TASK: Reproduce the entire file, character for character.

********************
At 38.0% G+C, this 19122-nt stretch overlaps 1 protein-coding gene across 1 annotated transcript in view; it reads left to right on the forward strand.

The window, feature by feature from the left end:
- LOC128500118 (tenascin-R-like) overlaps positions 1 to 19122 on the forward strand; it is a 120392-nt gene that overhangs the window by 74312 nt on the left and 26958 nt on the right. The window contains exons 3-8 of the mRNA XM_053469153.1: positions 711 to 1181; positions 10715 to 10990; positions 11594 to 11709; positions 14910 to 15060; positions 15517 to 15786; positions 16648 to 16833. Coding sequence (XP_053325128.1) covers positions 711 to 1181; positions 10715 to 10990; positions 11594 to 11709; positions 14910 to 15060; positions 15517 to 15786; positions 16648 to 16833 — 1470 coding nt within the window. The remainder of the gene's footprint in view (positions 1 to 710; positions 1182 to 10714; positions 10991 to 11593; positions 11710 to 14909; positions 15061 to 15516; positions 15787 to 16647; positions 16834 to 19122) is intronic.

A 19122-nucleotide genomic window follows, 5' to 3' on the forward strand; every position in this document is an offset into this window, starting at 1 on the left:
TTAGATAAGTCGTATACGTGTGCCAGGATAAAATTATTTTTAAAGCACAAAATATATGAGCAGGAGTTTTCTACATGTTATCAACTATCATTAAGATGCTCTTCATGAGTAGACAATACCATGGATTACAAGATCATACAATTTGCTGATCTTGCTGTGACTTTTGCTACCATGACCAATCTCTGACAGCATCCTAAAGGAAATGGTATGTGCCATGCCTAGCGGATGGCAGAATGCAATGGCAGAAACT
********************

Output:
At 38.0% G+C, this 19122-nt stretch overlaps 1 protein-coding gene across 1 annotated transcript in view; it reads left to right on the forward strand.

The window, feature by feature from the left end:
- LOC128500118 (tenascin-R-like) overlaps positions 1 to 19122 on the forward strand; it is a 120392-nt gene that overhangs the window by 74312 nt on the left and 26958 nt on the right. The window contains exons 3-8 of the mRNA XM_053469153.1: positions 711 to 1181; positions 10715 to 10990; positions 11594 to 11709; positions 14910 to 15060; positions 15517 to 15786; positions 16648 to 16833. Coding sequence (XP_053325128.1) covers positions 711 to 1181; positions 10715 to 10990; positions 11594 to 11709; positions 14910 to 15060; positions 15517 to 15786; positions 16648 to 16833 — 1470 coding nt within the window. The remainder of the gene's footprint in view (positions 1 to 710; positions 1182 to 10714; positions 10991 to 11593; positions 11710 to 14909; positions 15061 to 15516; positions 15787 to 16647; positions 16834 to 19122) is intronic.

A 19122-nucleotide genomic window follows, 5' to 3' on the forward strand; every position in this document is an offset into this window, starting at 1 on the left:
TTAGATAAGTCGTATACGTGTGCCAGGATAAAATTATTTTTAAAGCACAAAATATATGAGCAGGAGTTTTCTACATGTTATCAACTATCATTAAGATGCTCTTCATGAGTAGACAATACCATGGATTACAAGATCATACAATTTGCTGATCTTGCTGTGACTTTTGCTACCATGACCAATCTCTGACAGCATCCTAAAGGAAATGGTATGTGCCATGCCTAGCGGATGGCAGAATGCAATGGCAGAAACT